ASSER LEVY (?-1682) AND THE FIRST JEWISH SETTLERS IN AMERICA (1654)
Upper half of 2-part medal with obverse designed by Alex Shagin and reverse by Mel Wacks. Struck by Medalcraft Mint in quantities of 150 bronze and 65 pure silver; plus 14 cast in 10kt gold. Note that the struck medals fit precisely together, while the cast gold medal is a single piece with Levy on obverse and “THEY CAN REST …” on the reverse.
Obverse: Asser Levy in foreground, Jewish immigrants arriving from St. Catherine ship,
ASSER LEVY, FIRST JEWISH SETTLERS IN AMERICA 1654 NEUW AMSTERDAM, •A•SHAGIN 1999.
Reverse: THEY CAN REST PROTECTED FROM TYRANNY AND OPPRESSION HERE. 49 x 47 mm.
Lower half of 2-part medal designed by Alex Shagin. Struck by Medalcraft Mint in quantities of 150 bronze and 65 pure silver; plus 14 cast in 10kt gold. Obverse: Mill Street Synagogue, I WILL BE TO THEM AS A LITTLE SANCTUARY IN THE COUNTRIES WHERE THEY SHALL COME, EZEKIAL 11:16.
Reverse: Interior of Crosby Street Synagogue. 49 x 47 mm.
Asser Levy was born in Poland, and later travelled to Amsterdam, where he learned about new opportunities in New Amsterdam. Together with two other Ashkenazi Jews, Jacob Barsimon and Solomon Pietersen, he sailed to Manhattan on board the “Peereboom,” (Pear Tree) on August 22, 1654. Within two weeks of Levy’s arrival, twenty three Sephardic Jews (four couples, two widows, and thirteen children). came to New Amsterdam aboard the St. Catherine, having fled Recife, the Dutch colony in Brazil which was recently lost to the Portuguese, who it was feared would bring the Inquisition with them.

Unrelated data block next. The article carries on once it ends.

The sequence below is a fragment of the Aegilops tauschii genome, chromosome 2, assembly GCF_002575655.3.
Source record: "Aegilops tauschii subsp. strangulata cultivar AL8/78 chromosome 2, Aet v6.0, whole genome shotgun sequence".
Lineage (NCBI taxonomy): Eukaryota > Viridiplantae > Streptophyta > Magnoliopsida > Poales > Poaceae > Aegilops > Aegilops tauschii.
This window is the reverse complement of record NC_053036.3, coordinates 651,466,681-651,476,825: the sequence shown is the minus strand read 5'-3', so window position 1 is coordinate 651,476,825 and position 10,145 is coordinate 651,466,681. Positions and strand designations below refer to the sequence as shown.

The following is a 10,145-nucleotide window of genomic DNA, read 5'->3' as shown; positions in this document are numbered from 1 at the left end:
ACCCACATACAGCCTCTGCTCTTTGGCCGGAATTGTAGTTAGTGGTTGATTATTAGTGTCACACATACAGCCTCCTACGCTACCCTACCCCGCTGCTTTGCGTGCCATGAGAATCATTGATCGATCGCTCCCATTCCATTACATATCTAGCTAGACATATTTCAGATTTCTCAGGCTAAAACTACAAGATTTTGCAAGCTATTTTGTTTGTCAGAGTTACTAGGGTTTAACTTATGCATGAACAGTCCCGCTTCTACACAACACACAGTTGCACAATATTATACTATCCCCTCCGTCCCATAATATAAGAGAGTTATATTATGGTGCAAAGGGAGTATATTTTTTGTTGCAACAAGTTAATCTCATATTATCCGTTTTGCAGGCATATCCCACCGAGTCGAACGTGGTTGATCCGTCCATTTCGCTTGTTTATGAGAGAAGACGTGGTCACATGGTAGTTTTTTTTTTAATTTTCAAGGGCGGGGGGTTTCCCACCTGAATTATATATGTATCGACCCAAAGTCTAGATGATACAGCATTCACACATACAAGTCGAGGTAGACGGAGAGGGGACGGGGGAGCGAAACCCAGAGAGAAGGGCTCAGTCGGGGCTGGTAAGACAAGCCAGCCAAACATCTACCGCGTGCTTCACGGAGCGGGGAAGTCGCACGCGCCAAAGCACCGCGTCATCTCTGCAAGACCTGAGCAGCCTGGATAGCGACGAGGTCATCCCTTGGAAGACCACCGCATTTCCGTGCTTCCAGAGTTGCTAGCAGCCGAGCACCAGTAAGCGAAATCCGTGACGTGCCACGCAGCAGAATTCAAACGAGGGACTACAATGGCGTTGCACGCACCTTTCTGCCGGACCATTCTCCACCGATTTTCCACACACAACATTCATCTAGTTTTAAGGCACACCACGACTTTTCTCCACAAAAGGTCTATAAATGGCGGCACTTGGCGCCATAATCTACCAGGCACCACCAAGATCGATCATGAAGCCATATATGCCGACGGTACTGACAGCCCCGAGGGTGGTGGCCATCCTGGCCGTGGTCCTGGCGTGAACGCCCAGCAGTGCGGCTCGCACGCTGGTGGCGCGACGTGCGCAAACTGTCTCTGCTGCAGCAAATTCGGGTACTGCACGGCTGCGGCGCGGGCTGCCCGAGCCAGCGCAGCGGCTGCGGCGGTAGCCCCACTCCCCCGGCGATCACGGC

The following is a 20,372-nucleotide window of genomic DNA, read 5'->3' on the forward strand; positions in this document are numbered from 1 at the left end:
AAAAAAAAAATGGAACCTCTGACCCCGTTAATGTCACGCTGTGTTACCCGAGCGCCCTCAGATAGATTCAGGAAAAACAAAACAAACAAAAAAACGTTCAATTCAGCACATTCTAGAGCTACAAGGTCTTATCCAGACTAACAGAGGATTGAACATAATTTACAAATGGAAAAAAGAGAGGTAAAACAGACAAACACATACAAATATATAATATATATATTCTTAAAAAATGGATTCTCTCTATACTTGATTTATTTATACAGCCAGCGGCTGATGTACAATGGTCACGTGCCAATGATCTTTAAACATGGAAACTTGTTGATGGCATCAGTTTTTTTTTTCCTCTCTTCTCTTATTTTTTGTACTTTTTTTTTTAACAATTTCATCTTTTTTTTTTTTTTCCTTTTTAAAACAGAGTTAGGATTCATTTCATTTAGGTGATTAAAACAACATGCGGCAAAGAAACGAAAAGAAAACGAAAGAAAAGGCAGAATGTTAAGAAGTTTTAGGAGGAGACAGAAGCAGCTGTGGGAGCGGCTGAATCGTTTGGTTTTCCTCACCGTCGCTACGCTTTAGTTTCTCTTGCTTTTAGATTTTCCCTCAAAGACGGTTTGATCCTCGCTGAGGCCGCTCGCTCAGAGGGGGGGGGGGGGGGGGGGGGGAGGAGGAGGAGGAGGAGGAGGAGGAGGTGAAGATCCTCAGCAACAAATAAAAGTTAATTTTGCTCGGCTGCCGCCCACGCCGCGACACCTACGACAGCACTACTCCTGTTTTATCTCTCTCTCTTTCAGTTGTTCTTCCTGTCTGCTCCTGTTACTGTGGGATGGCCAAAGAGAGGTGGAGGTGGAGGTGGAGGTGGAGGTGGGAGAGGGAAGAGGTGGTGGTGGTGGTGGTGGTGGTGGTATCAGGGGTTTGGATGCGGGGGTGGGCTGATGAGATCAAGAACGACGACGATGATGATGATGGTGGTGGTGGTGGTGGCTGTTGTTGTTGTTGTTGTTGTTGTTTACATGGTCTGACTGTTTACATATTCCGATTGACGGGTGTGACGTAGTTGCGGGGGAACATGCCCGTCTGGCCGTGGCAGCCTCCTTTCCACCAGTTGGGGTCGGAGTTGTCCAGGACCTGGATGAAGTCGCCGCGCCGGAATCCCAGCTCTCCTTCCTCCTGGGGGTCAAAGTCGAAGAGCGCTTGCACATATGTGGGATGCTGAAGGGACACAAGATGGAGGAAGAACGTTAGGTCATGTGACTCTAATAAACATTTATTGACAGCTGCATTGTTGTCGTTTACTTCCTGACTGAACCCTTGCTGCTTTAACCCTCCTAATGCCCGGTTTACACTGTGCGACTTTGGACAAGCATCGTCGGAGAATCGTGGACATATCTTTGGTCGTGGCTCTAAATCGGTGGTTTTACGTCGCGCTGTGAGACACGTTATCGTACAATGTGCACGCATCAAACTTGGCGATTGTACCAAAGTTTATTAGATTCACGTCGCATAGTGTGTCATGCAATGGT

Jews were initially denied the distinction of serving in the militia because of the “disinclination and unwillingness of fellow soldiers to be on guard with said nation.” Instead, Jews were required to pay an insulting tax. Asser Levy, one of the first Jewish settlers, fought and won the right to participate in the citizens’ guards in November 1655. After Levy also won the right to carry on trade in the community, he built a prosperous business in real estate and opened a Kosher butcher shop — becoming one of the most prominent New Yorkers of the 17th century.
Probably in deference to Stuyvesant, the Jews were not permitted to build a synagogue. However, this situation changed after the surrender of New Amsterdam to the British in 1664. While there is some evidence that services were held in a private home as early as 1695, the first congregation — Shearith Israel — was organized around 1706. Circa 1730, they erected a small synagogue on Mill Lane, which is pictured on this medal. At this time there were only about 30 Jewish households in New York City.
The synagogue was expanded and rededicated in 1818, when Mordecai Manuel Noah delivered a speech in which he proclaimed that “Until the Jews can recover their ancient rights and dominions, and take their rank among the governments of the earth, this is their chosen country; here they can rest with the persecuted from every clime, protected from tyranny and oppression, and participating of equal rights and immunities.” An excerpt from this speech is featured on this medal, with the encrypted name of “NOAH.”
When the congregation outgrew its Mill Lane building, they moved uptown and built a new synagogue on Crosby Street, which they occupied from 1834 to 1860; its interior is shown on this medal. Historic remnants of the first synagogue can still be seen in Shearith Israel’s current building on West 70th Street.